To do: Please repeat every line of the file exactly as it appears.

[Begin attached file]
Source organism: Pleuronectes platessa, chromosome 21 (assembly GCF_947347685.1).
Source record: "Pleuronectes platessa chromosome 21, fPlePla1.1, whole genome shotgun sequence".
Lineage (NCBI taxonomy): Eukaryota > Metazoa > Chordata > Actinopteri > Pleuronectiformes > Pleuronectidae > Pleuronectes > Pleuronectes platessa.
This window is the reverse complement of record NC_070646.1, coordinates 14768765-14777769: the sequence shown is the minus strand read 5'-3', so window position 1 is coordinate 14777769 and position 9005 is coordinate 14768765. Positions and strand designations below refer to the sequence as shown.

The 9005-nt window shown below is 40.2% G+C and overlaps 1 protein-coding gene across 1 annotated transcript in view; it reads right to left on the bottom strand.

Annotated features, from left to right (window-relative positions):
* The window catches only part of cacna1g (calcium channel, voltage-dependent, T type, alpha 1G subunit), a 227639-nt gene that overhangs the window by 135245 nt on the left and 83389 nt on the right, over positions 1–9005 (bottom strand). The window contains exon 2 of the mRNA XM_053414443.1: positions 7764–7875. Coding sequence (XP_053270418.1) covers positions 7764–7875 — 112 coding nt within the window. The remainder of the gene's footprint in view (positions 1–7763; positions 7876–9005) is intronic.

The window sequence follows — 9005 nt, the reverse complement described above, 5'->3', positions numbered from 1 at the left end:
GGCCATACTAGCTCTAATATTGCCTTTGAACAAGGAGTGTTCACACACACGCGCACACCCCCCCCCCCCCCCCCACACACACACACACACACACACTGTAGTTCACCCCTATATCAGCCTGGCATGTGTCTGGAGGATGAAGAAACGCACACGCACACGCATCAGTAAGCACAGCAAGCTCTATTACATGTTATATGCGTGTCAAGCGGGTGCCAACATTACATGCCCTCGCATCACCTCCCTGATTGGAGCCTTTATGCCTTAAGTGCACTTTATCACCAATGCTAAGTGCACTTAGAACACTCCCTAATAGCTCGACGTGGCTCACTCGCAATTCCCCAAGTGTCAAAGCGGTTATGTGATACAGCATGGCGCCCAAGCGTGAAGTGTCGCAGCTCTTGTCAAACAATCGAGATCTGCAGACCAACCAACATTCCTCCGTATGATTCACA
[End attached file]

Source organism: Pleuronectes platessa, chromosome 21 (assembly GCF_947347685.1).
Source record: "Pleuronectes platessa chromosome 21, fPlePla1.1, whole genome shotgun sequence".
Lineage (NCBI taxonomy): Eukaryota > Metazoa > Chordata > Actinopteri > Pleuronectiformes > Pleuronectidae > Pleuronectes > Pleuronectes platessa.
This window is the reverse complement of record NC_070646.1, coordinates 14768765-14777769: the sequence shown is the minus strand read 5'-3', so window position 1 is coordinate 14777769 and position 9005 is coordinate 14768765. Positions and strand designations below refer to the sequence as shown.

The 9005-nt window shown below is 40.2% G+C and overlaps 1 protein-coding gene across 1 annotated transcript in view; it reads right to left on the bottom strand.

Annotated features, from left to right (window-relative positions):
* The window catches only part of cacna1g (calcium channel, voltage-dependent, T type, alpha 1G subunit), a 227639-nt gene that overhangs the window by 135245 nt on the left and 83389 nt on the right, over positions 1–9005 (bottom strand). The window contains exon 2 of the mRNA XM_053414443.1: positions 7764–7875. Coding sequence (XP_053270418.1) covers positions 7764–7875 — 112 coding nt within the window. The remainder of the gene's footprint in view (positions 1–7763; positions 7876–9005) is intronic.

The window sequence follows — 9005 nt, the reverse complement described above, 5'->3', positions numbered from 1 at the left end:
GGCCATACTAGCTCTAATATTGCCTTTGAACAAGGAGTGTTCACACACACGCGCACACCCCCCCCCCCCCCCCCACACACACACACACACACACACTGTAGTTCACCCCTATATCAGCCTGGCATGTGTCTGGAGGATGAAGAAACGCACACGCACACGCATCAGTAAGCACAGCAAGCTCTATTACATGTTATATGCGTGTCAAGCGGGTGCCAACATTACATGCCCTCGCATCACCTCCCTGATTGGAGCCTTTATGCCTTAAGTGCACTTTATCACCAATGCTAAGTGCACTTAGAACACTCCCTAATAGCTCGACGTGGCTCACTCGCAATTCCCCAAGTGTCAAAGCGGTTATGTGATACAGCATGGCGCCCAAGCGTGAAGTGTCGCAGCTCTTGTCAAACAATCGAGATCTGCAGACCAACCAACATTCCTCCGTATGATTCACA